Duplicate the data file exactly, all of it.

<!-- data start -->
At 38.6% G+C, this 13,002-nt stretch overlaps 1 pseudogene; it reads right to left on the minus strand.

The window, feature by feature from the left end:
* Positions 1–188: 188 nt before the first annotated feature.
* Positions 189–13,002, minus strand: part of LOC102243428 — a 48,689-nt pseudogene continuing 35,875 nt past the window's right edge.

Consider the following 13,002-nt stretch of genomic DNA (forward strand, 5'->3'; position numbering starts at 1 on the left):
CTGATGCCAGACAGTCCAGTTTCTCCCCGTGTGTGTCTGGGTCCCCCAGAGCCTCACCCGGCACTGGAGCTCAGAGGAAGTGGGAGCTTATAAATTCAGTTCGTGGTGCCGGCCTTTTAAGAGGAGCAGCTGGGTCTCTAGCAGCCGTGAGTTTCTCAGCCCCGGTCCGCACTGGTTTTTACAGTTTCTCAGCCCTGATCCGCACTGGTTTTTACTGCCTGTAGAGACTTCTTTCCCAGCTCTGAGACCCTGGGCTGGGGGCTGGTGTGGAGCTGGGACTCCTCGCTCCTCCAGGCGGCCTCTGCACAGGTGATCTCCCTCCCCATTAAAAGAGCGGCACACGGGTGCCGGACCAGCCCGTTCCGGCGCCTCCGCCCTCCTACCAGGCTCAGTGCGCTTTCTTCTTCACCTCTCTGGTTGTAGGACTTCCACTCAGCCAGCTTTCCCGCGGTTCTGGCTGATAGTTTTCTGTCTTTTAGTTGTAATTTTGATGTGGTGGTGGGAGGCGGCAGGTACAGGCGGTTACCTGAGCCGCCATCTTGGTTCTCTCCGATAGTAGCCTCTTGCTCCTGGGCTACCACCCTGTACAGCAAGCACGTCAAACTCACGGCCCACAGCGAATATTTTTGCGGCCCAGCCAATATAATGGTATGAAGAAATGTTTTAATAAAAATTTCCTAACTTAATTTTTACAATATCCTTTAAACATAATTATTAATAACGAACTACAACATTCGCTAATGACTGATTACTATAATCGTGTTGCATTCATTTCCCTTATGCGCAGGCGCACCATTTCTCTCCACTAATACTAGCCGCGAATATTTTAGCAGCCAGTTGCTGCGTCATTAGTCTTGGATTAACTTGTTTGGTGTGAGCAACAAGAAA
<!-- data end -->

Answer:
At 38.6% G+C, this 13,002-nt stretch overlaps 1 pseudogene; it reads right to left on the minus strand.

The window, feature by feature from the left end:
* Positions 1–188: 188 nt before the first annotated feature.
* Positions 189–13,002, minus strand: part of LOC102243428 — a 48,689-nt pseudogene continuing 35,875 nt past the window's right edge.

Consider the following 13,002-nt stretch of genomic DNA (forward strand, 5'->3'; position numbering starts at 1 on the left):
CTGATGCCAGACAGTCCAGTTTCTCCCCGTGTGTGTCTGGGTCCCCCAGAGCCTCACCCGGCACTGGAGCTCAGAGGAAGTGGGAGCTTATAAATTCAGTTCGTGGTGCCGGCCTTTTAAGAGGAGCAGCTGGGTCTCTAGCAGCCGTGAGTTTCTCAGCCCCGGTCCGCACTGGTTTTTACAGTTTCTCAGCCCTGATCCGCACTGGTTTTTACTGCCTGTAGAGACTTCTTTCCCAGCTCTGAGACCCTGGGCTGGGGGCTGGTGTGGAGCTGGGACTCCTCGCTCCTCCAGGCGGCCTCTGCACAGGTGATCTCCCTCCCCATTAAAAGAGCGGCACACGGGTGCCGGACCAGCCCGTTCCGGCGCCTCCGCCCTCCTACCAGGCTCAGTGCGCTTTCTTCTTCACCTCTCTGGTTGTAGGACTTCCACTCAGCCAGCTTTCCCGCGGTTCTGGCTGATAGTTTTCTGTCTTTTAGTTGTAATTTTGATGTGGTGGTGGGAGGCGGCAGGTACAGGCGGTTACCTGAGCCGCCATCTTGGTTCTCTCCGATAGTAGCCTCTTGCTCCTGGGCTACCACCCTGTACAGCAAGCACGTCAAACTCACGGCCCACAGCGAATATTTTTGCGGCCCAGCCAATATAATGGTATGAAGAAATGTTTTAATAAAAATTTCCTAACTTAATTTTTACAATATCCTTTAAACATAATTATTAATAACGAACTACAACATTCGCTAATGACTGATTACTATAATCGTGTTGCATTCATTTCCCTTATGCGCAGGCGCACCATTTCTCTCCACTAATACTAGCCGCGAATATTTTAGCAGCCAGTTGCTGCGTCATTAGTCTTGGATTAACTTGTTTGGTGTGAGCAACAAGAAA